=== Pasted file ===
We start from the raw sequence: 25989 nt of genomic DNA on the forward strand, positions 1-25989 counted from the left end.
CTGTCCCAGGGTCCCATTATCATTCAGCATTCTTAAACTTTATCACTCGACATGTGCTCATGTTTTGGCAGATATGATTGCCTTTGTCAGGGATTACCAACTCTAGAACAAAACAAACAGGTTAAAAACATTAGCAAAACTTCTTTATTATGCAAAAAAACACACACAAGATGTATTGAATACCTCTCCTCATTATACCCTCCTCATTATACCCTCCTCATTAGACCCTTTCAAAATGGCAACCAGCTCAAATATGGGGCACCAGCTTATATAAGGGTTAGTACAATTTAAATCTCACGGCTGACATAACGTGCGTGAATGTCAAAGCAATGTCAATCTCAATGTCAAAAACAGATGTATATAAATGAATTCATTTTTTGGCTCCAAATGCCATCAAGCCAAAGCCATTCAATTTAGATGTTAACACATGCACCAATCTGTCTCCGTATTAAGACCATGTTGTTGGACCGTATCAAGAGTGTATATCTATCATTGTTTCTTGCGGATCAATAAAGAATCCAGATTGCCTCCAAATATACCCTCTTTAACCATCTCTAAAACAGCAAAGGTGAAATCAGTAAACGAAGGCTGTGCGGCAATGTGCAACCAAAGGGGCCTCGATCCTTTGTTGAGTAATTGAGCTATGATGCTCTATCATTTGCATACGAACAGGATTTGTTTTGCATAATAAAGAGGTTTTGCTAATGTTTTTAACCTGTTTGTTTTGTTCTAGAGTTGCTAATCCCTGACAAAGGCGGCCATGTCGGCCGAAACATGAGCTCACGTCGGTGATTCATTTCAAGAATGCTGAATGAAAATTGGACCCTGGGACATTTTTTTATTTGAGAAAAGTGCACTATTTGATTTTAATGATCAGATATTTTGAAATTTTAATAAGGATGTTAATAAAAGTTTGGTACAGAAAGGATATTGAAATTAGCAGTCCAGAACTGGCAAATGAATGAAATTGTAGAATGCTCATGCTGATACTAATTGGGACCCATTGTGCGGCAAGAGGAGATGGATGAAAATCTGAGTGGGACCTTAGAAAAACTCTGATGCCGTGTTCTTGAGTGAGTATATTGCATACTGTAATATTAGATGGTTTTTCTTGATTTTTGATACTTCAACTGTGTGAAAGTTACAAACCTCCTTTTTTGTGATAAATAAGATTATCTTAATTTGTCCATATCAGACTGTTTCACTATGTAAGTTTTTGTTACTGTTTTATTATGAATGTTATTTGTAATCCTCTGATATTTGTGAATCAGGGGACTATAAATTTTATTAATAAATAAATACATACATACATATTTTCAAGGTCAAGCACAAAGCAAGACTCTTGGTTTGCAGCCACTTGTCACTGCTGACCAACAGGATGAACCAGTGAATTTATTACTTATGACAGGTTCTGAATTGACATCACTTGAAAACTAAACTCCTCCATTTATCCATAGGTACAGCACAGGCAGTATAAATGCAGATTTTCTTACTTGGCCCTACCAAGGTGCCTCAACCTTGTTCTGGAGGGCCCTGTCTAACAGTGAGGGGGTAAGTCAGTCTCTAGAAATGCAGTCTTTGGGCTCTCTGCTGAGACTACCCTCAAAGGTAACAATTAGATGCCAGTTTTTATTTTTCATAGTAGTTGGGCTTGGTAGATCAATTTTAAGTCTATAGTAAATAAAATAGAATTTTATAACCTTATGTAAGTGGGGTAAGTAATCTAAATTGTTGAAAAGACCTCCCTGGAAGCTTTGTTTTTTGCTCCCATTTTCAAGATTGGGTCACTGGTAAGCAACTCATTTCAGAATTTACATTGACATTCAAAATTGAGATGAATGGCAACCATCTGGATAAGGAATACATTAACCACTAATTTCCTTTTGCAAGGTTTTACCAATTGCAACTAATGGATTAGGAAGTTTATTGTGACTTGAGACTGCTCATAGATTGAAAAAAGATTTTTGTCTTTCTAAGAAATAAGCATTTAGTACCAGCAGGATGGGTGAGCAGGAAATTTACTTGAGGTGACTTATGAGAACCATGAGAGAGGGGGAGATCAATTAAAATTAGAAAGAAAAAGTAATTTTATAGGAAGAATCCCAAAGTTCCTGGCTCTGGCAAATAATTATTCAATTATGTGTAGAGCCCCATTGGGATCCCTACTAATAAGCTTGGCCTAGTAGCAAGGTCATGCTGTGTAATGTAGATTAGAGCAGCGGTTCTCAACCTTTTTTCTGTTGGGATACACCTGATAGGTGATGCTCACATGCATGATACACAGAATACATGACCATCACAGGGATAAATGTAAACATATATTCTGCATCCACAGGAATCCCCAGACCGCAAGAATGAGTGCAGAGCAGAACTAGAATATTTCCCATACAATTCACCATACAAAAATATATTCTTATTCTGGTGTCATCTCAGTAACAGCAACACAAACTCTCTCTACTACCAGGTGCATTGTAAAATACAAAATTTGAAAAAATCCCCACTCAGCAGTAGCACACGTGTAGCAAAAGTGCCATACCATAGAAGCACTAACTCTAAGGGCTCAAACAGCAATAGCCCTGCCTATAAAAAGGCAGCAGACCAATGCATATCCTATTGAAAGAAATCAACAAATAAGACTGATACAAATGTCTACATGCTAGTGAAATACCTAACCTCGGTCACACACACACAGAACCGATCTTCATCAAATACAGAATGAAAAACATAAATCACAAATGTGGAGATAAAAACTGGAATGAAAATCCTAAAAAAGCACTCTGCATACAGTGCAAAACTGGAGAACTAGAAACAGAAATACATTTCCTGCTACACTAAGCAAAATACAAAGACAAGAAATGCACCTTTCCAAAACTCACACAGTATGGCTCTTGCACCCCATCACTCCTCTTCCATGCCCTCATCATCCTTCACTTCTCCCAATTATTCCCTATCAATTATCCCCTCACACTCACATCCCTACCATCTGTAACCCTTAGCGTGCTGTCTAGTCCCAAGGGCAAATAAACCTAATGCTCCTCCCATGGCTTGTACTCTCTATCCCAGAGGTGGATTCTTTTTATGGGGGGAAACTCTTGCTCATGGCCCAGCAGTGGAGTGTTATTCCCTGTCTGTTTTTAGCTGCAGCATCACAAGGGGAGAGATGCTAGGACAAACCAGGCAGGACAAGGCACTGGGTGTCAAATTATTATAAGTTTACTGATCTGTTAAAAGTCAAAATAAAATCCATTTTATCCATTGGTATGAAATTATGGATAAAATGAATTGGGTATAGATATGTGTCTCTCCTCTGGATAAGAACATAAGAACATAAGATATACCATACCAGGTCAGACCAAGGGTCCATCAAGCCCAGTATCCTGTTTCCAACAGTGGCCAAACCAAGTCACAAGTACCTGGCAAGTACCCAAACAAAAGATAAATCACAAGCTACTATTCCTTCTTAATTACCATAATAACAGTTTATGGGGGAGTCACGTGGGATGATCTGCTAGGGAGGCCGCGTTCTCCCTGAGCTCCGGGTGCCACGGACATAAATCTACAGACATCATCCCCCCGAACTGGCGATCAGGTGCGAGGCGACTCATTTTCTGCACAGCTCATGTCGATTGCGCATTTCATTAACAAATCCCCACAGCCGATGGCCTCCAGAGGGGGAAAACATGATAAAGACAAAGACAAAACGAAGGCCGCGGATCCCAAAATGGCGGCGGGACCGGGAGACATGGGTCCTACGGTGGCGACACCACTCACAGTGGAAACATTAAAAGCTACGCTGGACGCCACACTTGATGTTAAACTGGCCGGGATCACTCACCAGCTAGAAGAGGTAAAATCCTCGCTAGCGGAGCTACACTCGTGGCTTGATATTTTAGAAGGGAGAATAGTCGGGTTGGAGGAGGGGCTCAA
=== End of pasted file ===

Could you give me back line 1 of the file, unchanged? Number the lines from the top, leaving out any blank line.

We start from the raw sequence: 25989 nt of genomic DNA on the forward strand, positions 1-25989 counted from the left end.